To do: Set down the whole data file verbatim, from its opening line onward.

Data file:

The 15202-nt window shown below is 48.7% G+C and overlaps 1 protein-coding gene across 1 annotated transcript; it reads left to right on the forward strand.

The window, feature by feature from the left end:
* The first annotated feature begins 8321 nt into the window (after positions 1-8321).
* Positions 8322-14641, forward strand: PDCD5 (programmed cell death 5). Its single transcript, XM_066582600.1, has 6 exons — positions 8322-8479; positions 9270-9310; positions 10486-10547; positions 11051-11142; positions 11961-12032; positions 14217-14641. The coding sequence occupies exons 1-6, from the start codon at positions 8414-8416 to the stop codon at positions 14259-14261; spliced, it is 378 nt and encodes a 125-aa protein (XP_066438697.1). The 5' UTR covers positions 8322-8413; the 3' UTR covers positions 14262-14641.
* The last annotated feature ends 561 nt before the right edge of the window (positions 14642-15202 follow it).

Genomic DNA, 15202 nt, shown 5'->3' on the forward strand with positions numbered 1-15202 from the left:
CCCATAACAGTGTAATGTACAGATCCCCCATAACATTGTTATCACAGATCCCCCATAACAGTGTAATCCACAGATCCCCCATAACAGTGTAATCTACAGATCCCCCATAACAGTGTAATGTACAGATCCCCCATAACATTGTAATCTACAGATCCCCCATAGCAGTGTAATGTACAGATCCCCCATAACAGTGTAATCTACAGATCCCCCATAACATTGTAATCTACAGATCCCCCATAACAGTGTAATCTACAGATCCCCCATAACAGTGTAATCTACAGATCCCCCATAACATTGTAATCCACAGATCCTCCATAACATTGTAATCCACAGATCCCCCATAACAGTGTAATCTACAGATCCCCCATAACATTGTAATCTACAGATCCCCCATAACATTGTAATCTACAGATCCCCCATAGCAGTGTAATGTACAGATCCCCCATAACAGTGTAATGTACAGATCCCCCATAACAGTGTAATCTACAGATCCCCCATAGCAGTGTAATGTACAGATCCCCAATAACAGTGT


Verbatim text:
The 15202-nt window shown below is 48.7% G+C and overlaps 1 protein-coding gene across 1 annotated transcript; it reads left to right on the forward strand.

The window, feature by feature from the left end:
* The first annotated feature begins 8321 nt into the window (after positions 1-8321).
* Positions 8322-14641, forward strand: PDCD5 (programmed cell death 5). Its single transcript, XM_066582600.1, has 6 exons — positions 8322-8479; positions 9270-9310; positions 10486-10547; positions 11051-11142; positions 11961-12032; positions 14217-14641. The coding sequence occupies exons 1-6, from the start codon at positions 8414-8416 to the stop codon at positions 14259-14261; spliced, it is 378 nt and encodes a 125-aa protein (XP_066438697.1). The 5' UTR covers positions 8322-8413; the 3' UTR covers positions 14262-14641.
* The last annotated feature ends 561 nt before the right edge of the window (positions 14642-15202 follow it).

Genomic DNA, 15202 nt, shown 5'->3' on the forward strand with positions numbered 1-15202 from the left:
CCCATAACAGTGTAATGTACAGATCCCCCATAACATTGTTATCACAGATCCCCCATAACAGTGTAATCCACAGATCCCCCATAACAGTGTAATCTACAGATCCCCCATAACAGTGTAATGTACAGATCCCCCATAACATTGTAATCTACAGATCCCCCATAGCAGTGTAATGTACAGATCCCCCATAACAGTGTAATCTACAGATCCCCCATAACATTGTAATCTACAGATCCCCCATAACAGTGTAATCTACAGATCCCCCATAACAGTGTAATCTACAGATCCCCCATAACATTGTAATCCACAGATCCTCCATAACATTGTAATCCACAGATCCCCCATAACAGTGTAATCTACAGATCCCCCATAACATTGTAATCTACAGATCCCCCATAACATTGTAATCTACAGATCCCCCATAGCAGTGTAATGTACAGATCCCCCATAACAGTGTAATGTACAGATCCCCCATAACAGTGTAATCTACAGATCCCCCATAGCAGTGTAATGTACAGATCCCCAATAACAGTGT